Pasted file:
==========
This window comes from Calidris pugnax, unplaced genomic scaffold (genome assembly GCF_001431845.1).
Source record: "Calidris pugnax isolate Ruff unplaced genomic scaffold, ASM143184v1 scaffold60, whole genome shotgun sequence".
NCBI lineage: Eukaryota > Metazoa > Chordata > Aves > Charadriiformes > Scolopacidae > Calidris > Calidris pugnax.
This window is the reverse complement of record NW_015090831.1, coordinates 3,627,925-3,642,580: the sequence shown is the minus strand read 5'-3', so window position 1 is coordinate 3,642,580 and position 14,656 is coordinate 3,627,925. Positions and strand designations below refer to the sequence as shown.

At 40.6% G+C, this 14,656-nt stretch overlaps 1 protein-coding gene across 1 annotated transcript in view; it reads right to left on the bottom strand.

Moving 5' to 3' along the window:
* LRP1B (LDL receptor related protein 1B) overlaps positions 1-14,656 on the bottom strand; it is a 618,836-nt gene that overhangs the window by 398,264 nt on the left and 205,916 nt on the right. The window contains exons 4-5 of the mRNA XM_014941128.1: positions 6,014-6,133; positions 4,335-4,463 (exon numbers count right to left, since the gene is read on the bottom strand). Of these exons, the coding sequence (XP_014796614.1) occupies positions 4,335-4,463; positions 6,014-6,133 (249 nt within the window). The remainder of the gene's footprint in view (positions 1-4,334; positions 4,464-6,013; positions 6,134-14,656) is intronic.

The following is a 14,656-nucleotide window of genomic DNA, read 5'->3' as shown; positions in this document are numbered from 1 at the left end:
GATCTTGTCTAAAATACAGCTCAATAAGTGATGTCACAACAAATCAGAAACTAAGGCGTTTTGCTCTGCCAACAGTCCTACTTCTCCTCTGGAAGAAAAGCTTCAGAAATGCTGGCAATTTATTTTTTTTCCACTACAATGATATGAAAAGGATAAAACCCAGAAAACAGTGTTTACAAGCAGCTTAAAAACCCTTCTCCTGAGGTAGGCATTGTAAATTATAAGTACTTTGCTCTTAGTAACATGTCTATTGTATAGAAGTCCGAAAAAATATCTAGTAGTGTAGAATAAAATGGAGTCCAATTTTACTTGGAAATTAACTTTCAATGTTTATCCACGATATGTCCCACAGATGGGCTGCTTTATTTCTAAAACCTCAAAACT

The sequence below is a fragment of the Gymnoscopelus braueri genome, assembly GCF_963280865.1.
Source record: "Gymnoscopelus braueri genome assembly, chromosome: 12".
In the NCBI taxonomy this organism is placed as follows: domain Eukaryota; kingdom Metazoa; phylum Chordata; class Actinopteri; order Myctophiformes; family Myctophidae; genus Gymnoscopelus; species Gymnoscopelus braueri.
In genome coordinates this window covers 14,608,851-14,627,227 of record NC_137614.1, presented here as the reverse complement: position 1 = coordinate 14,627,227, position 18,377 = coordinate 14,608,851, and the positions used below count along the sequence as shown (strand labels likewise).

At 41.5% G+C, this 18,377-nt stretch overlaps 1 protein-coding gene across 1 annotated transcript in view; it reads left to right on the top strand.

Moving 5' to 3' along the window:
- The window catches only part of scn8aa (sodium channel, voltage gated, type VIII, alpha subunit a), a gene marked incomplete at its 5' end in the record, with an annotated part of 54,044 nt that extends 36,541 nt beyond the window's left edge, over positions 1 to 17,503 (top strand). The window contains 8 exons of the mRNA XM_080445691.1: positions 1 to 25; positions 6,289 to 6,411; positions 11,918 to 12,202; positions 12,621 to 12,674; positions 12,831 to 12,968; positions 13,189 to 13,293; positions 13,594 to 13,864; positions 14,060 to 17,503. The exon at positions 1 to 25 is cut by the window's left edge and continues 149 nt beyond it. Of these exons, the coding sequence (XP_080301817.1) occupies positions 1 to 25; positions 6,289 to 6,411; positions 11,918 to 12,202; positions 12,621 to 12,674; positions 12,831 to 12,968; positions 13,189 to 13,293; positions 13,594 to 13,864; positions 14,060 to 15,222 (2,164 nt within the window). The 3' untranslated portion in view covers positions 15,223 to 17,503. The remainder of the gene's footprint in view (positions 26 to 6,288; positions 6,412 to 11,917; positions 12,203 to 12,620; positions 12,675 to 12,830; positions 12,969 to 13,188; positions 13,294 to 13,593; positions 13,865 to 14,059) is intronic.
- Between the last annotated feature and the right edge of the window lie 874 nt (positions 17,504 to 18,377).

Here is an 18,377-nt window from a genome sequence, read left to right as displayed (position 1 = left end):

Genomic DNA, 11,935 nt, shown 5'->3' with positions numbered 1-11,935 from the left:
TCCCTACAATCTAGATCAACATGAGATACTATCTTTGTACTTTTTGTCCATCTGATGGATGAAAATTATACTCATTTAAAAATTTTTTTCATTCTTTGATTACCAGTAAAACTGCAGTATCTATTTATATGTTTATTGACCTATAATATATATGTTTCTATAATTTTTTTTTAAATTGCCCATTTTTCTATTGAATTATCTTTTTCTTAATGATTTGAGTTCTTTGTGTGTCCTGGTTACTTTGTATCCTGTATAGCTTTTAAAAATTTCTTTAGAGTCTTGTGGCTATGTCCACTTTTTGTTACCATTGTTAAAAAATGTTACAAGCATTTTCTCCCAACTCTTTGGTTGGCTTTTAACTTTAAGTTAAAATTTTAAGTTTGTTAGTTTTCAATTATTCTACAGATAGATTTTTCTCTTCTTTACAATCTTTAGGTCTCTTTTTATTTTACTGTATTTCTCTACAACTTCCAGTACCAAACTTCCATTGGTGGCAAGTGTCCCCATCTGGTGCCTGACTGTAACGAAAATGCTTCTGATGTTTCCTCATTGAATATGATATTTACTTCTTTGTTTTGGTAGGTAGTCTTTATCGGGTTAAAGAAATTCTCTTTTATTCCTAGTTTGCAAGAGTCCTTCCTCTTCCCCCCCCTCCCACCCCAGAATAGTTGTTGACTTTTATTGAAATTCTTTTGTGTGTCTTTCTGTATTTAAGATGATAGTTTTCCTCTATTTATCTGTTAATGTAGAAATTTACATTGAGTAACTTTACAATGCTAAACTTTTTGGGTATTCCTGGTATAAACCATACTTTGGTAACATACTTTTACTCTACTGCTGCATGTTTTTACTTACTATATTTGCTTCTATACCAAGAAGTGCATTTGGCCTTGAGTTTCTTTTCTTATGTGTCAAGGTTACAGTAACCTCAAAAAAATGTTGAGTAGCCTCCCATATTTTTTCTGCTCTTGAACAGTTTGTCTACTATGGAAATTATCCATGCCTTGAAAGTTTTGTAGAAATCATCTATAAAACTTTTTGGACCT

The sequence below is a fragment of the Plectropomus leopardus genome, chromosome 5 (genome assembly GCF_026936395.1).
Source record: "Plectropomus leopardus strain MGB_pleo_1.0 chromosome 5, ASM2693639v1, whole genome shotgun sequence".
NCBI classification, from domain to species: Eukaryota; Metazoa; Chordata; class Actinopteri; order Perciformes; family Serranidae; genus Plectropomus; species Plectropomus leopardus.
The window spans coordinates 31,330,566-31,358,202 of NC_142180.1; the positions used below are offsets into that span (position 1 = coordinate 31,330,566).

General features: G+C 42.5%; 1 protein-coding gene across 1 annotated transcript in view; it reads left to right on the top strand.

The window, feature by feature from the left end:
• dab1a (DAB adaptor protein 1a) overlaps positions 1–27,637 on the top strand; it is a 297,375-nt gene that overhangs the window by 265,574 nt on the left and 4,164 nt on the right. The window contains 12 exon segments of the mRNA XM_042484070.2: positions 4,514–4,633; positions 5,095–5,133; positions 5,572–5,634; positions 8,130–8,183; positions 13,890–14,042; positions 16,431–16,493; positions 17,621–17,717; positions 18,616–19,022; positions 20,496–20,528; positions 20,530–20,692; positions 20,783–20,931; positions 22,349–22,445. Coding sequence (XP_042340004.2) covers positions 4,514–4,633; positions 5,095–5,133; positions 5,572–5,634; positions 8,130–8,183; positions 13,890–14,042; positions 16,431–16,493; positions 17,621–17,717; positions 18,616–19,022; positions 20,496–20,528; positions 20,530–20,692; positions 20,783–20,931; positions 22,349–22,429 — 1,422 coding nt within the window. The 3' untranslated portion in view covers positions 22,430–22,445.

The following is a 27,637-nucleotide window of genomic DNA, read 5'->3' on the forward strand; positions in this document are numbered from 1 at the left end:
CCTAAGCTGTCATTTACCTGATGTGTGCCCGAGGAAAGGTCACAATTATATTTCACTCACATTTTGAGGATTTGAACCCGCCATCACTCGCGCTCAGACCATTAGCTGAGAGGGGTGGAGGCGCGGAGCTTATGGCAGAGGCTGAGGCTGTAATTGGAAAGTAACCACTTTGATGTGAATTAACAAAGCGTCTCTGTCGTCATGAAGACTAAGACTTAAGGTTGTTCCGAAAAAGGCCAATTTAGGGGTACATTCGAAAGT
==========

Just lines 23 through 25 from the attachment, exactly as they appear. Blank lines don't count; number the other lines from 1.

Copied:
NCBI classification, from domain to species: Eukaryota; Metazoa; Chordata; class Actinopteri; order Perciformes; family Serranidae; genus Plectropomus; species Plectropomus leopardus.
The window spans coordinates 31,330,566-31,358,202 of NC_142180.1; the positions used below are offsets into that span (position 1 = coordinate 31,330,566).

General features: G+C 42.5%; 1 protein-coding gene across 1 annotated transcript in view; it reads left to right on the top strand.